It’s been said that sports mimic life. The process of building a presence in the blogosphere mimics growing in life. If you remember the transitive property from algebra, then you could see that blogging and sports have many parallels. In this post, I break down various sport-blogging comparisons as it relates to growing your blog’s following.
Pick the Right Game
Are you playing the right game? Do you have the proper tools to be successful in a given niche? You wouldn’t show up to the golf course with a hockey stick, right? Put your strengths and interests to work by focusing on creating content that’s related to them. Doing this will make blogging more fun, increasing your productivity in the process. I spent years blogging about random topics before finally settling in on blogging about sports and entertainment marketing. Find your voice, develop it, and own it.
Coaching & Guidance
I would have been writing aimlessly if it weren’t for Mark Schaefer, my awesome blogging mentor. I’d probably still trying to keep up creating content for three (yes, three!) separate blogs. Find an experienced coach who will point you in a right direction and give you honest critiques of your work. You can save yourself years of trial-and-error by doing this.
Practice, Practice, Practice
Yes, like anything that you want to be good at in life, it takes practice. Michael Jordan didn’t win six championships without intense practice. Practice in the blogging sense includes reading the work of other successful bloggers, researching and implementing best practices, and writing like there’s no tomorrow. Practice yields rhythm and rhythm leads to results.
Singles Before Homeruns, Layups Before Slam Dunks
You can’t expect your blogging efforts to result in instant fame when you’re first starting out. Sure, things can seem lonely at times if you blogging your heart out without much evidence of people actually reading. You can’t get discouraged though. Celebrate the small wins. Each quality post that you publish is a win. The eventual cumulative effect of building up your library of content can be an even bigger win (like a book deal), but you must realize that the elements of big success are your individual content offerings.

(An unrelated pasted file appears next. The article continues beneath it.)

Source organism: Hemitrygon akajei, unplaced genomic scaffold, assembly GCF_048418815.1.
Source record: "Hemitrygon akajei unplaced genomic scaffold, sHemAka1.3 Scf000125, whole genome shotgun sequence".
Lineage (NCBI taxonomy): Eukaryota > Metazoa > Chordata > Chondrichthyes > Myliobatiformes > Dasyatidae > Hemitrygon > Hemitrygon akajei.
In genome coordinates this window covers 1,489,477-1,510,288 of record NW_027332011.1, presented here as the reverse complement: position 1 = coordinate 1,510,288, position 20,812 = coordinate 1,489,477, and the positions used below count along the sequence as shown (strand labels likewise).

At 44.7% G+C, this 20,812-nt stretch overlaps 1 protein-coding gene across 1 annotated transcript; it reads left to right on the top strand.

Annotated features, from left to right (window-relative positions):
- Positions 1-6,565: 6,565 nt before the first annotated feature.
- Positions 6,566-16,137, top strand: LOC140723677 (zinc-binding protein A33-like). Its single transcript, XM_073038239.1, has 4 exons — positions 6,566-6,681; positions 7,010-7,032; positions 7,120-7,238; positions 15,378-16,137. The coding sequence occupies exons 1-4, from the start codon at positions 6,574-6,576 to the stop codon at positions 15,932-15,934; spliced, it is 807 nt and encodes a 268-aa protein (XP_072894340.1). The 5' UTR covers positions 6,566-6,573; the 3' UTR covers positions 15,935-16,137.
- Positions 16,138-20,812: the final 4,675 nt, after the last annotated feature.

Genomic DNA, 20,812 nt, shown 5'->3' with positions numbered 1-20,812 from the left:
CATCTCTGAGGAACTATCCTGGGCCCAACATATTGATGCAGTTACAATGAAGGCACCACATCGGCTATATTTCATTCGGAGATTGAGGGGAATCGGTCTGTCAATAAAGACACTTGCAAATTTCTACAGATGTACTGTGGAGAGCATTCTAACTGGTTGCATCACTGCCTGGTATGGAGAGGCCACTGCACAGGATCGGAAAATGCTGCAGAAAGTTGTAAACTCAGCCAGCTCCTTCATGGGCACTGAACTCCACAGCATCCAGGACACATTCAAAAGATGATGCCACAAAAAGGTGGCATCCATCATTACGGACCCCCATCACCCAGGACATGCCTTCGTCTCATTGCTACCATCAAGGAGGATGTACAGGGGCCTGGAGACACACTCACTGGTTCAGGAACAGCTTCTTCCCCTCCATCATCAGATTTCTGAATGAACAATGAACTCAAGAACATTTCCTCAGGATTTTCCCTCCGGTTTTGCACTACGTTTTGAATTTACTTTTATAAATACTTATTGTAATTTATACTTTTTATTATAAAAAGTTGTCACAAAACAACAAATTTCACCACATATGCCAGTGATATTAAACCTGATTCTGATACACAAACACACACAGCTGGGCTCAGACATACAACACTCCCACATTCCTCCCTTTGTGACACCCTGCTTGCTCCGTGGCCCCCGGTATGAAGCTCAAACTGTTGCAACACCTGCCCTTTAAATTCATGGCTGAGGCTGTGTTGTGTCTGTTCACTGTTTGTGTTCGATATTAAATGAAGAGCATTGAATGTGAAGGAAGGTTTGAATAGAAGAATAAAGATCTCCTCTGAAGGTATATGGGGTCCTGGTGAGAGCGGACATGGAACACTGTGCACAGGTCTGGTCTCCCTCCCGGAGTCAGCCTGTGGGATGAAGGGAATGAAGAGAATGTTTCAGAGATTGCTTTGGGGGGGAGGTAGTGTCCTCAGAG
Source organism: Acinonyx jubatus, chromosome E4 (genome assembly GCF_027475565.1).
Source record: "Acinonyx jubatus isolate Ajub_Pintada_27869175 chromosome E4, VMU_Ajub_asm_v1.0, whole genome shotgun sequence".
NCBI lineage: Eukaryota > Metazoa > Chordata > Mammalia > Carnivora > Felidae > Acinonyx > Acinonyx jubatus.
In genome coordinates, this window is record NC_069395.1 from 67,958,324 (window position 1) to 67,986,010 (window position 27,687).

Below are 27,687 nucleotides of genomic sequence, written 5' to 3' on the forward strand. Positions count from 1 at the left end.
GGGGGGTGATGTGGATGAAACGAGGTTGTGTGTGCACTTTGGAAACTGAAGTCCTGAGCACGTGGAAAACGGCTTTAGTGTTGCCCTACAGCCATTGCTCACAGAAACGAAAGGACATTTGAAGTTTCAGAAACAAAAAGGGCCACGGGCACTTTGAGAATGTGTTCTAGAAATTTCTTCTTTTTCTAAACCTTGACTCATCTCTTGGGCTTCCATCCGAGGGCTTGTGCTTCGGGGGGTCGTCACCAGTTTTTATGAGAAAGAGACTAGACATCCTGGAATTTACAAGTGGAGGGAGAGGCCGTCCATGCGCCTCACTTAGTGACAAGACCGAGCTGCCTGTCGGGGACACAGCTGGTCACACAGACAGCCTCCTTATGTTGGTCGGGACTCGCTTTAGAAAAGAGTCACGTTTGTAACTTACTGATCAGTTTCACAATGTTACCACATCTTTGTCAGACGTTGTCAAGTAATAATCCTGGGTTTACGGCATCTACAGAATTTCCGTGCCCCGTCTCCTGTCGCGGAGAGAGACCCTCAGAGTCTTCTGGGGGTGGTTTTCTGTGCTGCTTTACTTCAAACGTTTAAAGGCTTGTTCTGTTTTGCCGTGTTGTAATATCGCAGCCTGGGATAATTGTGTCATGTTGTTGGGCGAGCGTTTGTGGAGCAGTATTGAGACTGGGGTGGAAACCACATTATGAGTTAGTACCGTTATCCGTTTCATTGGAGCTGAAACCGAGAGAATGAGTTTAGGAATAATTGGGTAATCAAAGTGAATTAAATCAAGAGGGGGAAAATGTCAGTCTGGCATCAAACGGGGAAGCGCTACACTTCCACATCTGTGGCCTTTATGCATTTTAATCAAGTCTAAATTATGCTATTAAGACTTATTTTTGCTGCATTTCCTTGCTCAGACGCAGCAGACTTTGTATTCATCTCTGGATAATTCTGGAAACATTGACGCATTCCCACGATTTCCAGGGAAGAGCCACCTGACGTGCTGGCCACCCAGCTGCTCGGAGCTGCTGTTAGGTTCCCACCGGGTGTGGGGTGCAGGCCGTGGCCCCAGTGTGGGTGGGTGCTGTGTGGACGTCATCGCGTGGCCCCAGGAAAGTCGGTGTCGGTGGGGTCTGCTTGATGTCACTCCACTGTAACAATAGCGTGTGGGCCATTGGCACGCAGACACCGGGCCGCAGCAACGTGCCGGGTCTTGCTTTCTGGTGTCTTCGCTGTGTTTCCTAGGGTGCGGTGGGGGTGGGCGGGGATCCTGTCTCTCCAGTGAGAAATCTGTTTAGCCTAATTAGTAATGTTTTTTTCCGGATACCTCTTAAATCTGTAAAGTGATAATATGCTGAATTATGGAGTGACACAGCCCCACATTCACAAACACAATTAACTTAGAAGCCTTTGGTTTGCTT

Build a Team
Every blogger needs support. Your team or tribe is comprised of individuals who will jumpstart the sharing and commenting of/on your content. These people can be family members, friends, co-workers, brand advocates, or fellow up-and-coming bloggers. The key here is to make it easy for your team to support your content. A couple ways you can help the process is by having all the important social media sharing buttons (Twitter, Facebook, LinkedIn, Google+) in place and by having your Twitter handle automatically included at the end of the shared tweets. Lastly, be a good teammate by reciprocating your team members’ support of you by supporting their projects.
There’s nothing wrong with utilizing legal and ethical tools and practices to make updating your blog more efficient. Some enhancers may even stimulate the growth of your blog. First on my shortlist of suggested tools to use on your blog is Zemanta for easy access to royalty-free stock images. Next, I suggest using LinkWithin for the automatic populating of suggested articles from your blog below all your blog posts. The third tool on my shortlist is Yoast SEO for simple yet powerful post tagging and other crucial SEO attributes. There are a ton of tools out there to help your blog grow and easier to manage. I suggest being careful and avoiding any tactics that could result in your site/blog being penalized by Google or any other search engine.
And the Crowd Goes Wild
But not so fast… It takes times to build up your blog’s community of commenters. You can’t expect a crowd to flock when you first start playing a game in a new city. That’s why it’s important to build relationships with other up-and-coming bloggers and leverage your close network of supporters to help you build share content and build momentum. With a nice volume of quality content, consistent presence on social networks, and a semblance of social proof in place, your blog’s community will eventually grow and become more active.
Most serious bloggers get a kick out of analytics. You can and should track social shares, visits and referrals on Google Analytics, and you email subscriber count. Seasoned blogs can consider tracking the number of comments for a blog post as a metric. Warning: These stats don’t always speak to the quality of your content. If you’re confident that your content is quality, properly aimed at your targeted crowd, and you still don’t have the traction you desire, then you might be just starting out, don’t have the proper team support, have a broken blog feature or plugin, or suffering from some other general issue with your promotion. Discover the issue, fix it, keep writing, and keep tracking.
A pinch hitter is a baseball player who replaces a teammate in the batting lineup and hits in their place. In blogging this is called guest blogging. Guest blogging is a great way to learn how to write for a new setting, introduce your brand to a new community, and increase the reach of your blogging talent. Hey, look at me practicing what I’m preaching! Some of your favorite bloggers need a break from time to time. If your “stuff is up to snuff,” then why can’t you be the writer to give them an occasional breather?
It’s time for action. Suit up and enter the game!
Christopher Craft is the author of O.P.E.N. Routine: Four Componets to Personal Branding Excellence. He’s also the Chief Visionary at Nao Media and Consulting, a digital agency for the sports and entertainment industries. You can follow Chris on Twitter, connect with him on LinkedIn, and circle him on Google+.